August 2013 started like most late summers for Eva Hernandez. The office manager of a West Dallas school, she was preparing teacher manuals, answering parents’ phone calls, and applying all the organizational elbow grease she could muster before school started.
Then she started noticing headaches in the front of her head.
When Eva Hernandez needed medical care to remove her brain tumor, she and her husband, Juan, were impressed with their experience at Methodist Dallas.
“By the last week of August, I couldn’t really concentrate on what I was doing, and I kept losing paperwork,” she says. “It kind of scared me.”
Eva called her husband, Juan, at work and said, “I need you to take me to the doctor.”
After a couple weeks of monitoring, Eva’s doctor sent her to Methodist Dallas Medical Center for a CT scan.
The CT scan found a benign brain tumor called a meningioma.
“Because these tumors are slow-growing, people don’t often have symptoms until the tumors have grown really large and started putting pressure on the brain,” says Michael Oh, MD, PhD, neurosurgeon with the Methodist Moody Brain and Spine Institute at Methodist Dallas. “At that point, tumors are a bit like real estate: Location is everything.”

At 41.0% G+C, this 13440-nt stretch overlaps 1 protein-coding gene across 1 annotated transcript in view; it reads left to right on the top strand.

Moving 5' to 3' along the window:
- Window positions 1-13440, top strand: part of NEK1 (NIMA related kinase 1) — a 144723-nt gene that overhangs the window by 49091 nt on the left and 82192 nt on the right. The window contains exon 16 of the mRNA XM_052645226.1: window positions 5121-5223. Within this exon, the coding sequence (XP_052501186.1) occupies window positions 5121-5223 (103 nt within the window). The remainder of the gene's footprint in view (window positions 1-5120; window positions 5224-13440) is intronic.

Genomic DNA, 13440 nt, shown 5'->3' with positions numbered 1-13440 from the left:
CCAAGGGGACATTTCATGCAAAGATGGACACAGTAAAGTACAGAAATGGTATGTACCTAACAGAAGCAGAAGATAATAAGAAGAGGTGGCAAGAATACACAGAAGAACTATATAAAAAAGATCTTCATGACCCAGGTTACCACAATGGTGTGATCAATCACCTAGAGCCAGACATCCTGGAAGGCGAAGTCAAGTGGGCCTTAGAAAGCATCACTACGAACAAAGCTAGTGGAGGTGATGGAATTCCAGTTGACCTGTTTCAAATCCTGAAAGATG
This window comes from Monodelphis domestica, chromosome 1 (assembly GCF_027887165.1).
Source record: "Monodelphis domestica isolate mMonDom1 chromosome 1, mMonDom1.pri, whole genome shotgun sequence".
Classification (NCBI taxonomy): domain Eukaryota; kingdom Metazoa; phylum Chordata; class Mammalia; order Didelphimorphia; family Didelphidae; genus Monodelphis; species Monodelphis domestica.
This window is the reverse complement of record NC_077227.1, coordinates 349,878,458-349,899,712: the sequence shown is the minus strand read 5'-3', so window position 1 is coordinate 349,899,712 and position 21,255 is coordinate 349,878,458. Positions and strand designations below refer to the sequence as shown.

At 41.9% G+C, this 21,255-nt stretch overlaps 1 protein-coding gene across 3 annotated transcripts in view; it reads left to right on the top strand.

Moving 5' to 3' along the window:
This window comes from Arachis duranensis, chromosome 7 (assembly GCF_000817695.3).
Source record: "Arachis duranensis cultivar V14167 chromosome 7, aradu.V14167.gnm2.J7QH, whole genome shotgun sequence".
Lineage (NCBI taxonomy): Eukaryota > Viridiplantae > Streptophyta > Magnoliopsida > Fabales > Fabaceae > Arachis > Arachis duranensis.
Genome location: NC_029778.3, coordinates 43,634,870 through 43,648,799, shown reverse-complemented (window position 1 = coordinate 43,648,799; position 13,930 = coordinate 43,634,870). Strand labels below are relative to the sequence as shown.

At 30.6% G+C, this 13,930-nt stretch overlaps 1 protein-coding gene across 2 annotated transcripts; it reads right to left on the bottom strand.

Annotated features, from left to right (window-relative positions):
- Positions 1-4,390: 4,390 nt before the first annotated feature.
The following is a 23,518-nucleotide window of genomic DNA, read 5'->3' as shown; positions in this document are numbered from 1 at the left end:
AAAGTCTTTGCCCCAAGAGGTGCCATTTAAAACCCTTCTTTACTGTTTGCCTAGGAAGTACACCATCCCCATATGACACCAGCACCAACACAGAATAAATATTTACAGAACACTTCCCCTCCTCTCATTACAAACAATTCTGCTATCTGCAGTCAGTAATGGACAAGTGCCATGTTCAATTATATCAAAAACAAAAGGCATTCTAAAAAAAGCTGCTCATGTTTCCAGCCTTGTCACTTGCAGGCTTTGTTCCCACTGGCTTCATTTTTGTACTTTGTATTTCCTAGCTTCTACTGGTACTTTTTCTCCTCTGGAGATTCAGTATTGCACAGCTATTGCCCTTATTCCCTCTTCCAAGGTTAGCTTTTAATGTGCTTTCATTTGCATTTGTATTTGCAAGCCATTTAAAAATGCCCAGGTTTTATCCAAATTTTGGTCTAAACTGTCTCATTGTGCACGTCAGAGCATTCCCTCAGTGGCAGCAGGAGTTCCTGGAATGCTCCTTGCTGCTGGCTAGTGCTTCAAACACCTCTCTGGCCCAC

Depending on a tumor’s place in the brain, it can cause vision or hearing loss, seizures, or weakened nerve responses. If the tumor is large enough, it can be fatal.
Eva’s tennis ball-sized tumor had to come out.
“I was so scared, but when Dr. Oh came in and showed me the tumor on a laptop and explained the procedure, I felt a lot better,” she says.
A better start to the school year
Dr. Oh and his colleague, neurosurgeon James Moody, MD, removed the tumor on Friday, Sept. 13, and Eva went home the following Tuesday.
“I didn’t realize it was going to be that fast and easy,” Eva says, adding with a huge smile that the nursing staff made her stay at Methodist Dallas wonderful. “They were always there for me.”
Within weeks, Eva felt great. This August when she started preparing for the new school year, she was focused, able to concentrate, and more organized than ever.
From the winter 2014 issue of Shine magazine.